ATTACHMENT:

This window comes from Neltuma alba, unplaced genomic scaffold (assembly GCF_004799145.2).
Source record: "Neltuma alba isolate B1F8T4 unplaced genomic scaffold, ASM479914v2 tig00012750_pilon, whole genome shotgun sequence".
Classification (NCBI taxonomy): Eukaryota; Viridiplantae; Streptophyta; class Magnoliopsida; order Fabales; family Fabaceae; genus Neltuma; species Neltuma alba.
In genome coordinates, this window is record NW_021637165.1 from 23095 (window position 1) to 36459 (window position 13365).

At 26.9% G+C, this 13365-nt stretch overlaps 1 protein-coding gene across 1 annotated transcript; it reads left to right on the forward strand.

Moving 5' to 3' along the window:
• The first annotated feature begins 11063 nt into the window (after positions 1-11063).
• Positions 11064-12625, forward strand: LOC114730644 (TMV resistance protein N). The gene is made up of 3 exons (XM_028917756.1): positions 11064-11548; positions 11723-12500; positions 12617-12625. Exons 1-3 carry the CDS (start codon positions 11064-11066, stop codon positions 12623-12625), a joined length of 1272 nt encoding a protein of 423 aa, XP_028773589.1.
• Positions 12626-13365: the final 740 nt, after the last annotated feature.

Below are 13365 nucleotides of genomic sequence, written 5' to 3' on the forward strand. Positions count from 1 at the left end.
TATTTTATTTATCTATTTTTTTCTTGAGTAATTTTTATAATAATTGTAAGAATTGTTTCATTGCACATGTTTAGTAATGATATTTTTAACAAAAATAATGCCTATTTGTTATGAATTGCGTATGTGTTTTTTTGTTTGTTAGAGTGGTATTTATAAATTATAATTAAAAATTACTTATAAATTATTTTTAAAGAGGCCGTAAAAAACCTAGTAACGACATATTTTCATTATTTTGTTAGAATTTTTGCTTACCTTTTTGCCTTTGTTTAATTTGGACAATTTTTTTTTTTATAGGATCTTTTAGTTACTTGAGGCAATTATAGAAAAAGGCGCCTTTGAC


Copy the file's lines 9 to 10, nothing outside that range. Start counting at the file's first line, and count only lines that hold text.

• Positions 12626-13365: the final 740 nt, after the last annotated feature.

Below are 13365 nucleotides of genomic sequence, written 5' to 3' on the forward strand. Positions count from 1 at the left end.